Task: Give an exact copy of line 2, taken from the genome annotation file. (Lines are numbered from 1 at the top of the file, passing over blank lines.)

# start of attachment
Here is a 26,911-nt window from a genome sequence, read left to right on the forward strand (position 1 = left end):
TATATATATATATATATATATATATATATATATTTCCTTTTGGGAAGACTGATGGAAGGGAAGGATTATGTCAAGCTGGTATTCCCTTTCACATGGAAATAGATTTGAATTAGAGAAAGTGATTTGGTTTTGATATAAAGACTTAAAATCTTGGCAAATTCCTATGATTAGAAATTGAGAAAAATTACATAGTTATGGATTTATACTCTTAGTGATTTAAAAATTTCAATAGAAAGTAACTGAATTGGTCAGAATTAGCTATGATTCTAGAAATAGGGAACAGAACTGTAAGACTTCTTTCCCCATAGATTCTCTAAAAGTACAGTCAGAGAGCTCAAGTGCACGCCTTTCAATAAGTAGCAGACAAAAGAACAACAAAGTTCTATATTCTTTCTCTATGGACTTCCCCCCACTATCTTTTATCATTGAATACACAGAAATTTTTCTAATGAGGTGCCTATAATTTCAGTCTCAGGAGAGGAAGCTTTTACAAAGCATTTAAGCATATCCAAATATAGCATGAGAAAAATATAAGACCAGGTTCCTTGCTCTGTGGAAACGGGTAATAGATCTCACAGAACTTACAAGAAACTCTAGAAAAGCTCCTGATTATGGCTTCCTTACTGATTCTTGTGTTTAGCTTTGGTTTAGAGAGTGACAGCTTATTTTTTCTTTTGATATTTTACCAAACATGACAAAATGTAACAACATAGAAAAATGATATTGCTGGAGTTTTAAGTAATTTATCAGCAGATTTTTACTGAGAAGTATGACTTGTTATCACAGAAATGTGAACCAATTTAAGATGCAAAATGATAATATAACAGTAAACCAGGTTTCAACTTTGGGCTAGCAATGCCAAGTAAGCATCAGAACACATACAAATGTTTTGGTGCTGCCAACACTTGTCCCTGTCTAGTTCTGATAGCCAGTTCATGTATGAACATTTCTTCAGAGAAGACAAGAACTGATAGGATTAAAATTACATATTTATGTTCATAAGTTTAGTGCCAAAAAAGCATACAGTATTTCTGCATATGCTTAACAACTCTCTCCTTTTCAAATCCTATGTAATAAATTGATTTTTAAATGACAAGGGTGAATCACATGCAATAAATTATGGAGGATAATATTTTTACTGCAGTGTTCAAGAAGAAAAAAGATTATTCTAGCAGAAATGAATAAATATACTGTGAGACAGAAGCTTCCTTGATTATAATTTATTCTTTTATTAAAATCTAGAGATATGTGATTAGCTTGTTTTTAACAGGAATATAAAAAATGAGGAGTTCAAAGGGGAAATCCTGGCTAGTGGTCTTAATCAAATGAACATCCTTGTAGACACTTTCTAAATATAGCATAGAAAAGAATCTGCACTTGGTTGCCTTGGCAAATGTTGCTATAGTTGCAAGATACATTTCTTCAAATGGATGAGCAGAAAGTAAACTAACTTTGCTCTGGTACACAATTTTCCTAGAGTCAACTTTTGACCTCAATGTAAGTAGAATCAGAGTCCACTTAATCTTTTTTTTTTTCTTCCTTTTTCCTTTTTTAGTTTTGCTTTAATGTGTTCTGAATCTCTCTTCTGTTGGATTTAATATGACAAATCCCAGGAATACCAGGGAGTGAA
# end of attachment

TATATATATATATATATATATATATATATATATTTCCTTTTGGGAAGACTGATGGAAGGGAAGGATTATGTCAAGCTGGTATTCCCTTTCACATGGAAATAGATTTGAATTAGAGAAAGTGATTTGGTTTTGATATAAAGACTTAAAATCTTGGCAAATTCCTATGATTAGAAATTGAGAAAAATTACATAGTTATGGATTTATACTCTTAGTGATTTAAAAATTTCAATAGAAAGTAACTGAATTGGTCAGAATTAGCTATGATTCTAGAAATAGGGAACAGAACTGTAAGACTTCTTTCCCCATAGATTCTCTAAAAGTACAGTCAGAGAGCTCAAGTGCACGCCTTTCAATAAGTAGCAGACAAAAGAACAACAAAGTTCTATATTCTTTCTCTATGGACTTCCCCCCACTATCTTTTATCATTGAATACACAGAAATTTTTCTAATGAGGTGCCTATAATTTCAGTCTCAGGAGAGGAAGCTTTTACAAAGCATTTAAGCATATCCAAATATAGCATGAGAAAAATATAAGACCAGGTTCCTTGCTCTGTGGAAACGGGTAATAGATCTCACAGAACTTACAAGAAACTCTAGAAAAGCTCCTGATTATGGCTTCCTTACTGATTCTTGTGTTTAGCTTTGGTTTAGAGAGTGACAGCTTATTTTTTCTTTTGATATTTTACCAAACATGACAAAATGTAACAACATAGAAAAATGATATTGCTGGAGTTTTAAGTAATTTATCAGCAGATTTTTACTGAGAAGTATGACTTGTTATCACAGAAATGTGAACCAATTTAAGATGCAAAATGATAATATAACAGTAAACCAGGTTTCAACTTTGGGCTAGCAATGCCAAGTAAGCATCAGAACACATACAAATGTTTTGGTGCTGCCAACACTTGTCCCTGTCTAGTTCTGATAGCCAGTTCATGTATGAACATTTCTTCAGAGAAGACAAGAACTGATAGGATTAAAATTACATATTTATGTTCATAAGTTTAGTGCCAAAAAAGCATACAGTATTTCTGCATATGCTTAACAACTCTCTCCTTTTCAAATCCTATGTAATAAATTGATTTTTAAATGACAAGGGTGAATCACATGCAATAAATTATGGAGGATAATATTTTTACTGCAGTGTTCAAGAAGAAAAAAGATTATTCTAGCAGAAATGAATAAATATACTGTGAGACAGAAGCTTCCTTGATTATAATTTATTCTTTTATTAAAATCTAGAGATATGTGATTAGCTTGTTTTTAACAGGAATATAAAAAATGAGGAGTTCAAAGGGGAAATCCTGGCTAGTGGTCTTAATCAAATGAACATCCTTGTAGACACTTTCTAAATATAGCATAGAAAAGAATCTGCACTTGGTTGCCTTGGCAAATGTTGCTATAGTTGCAAGATACATTTCTTCAAATGGATGAGCAGAAAGTAAACTAACTTTGCTCTGGTACACAATTTTCCTAGAGTCAACTTTTGACCTCAATGTAAGTAGAATCAGAGTCCACTTAATCTTTTTTTTTTTCTTCCTTTTTCCTTTTTTAGTTTTGCTTTAATGTGTTCTGAATCTCTCTTCTGTTGGATTTAATATGACAAATCCCAGGAATACCAGGGAGTGAA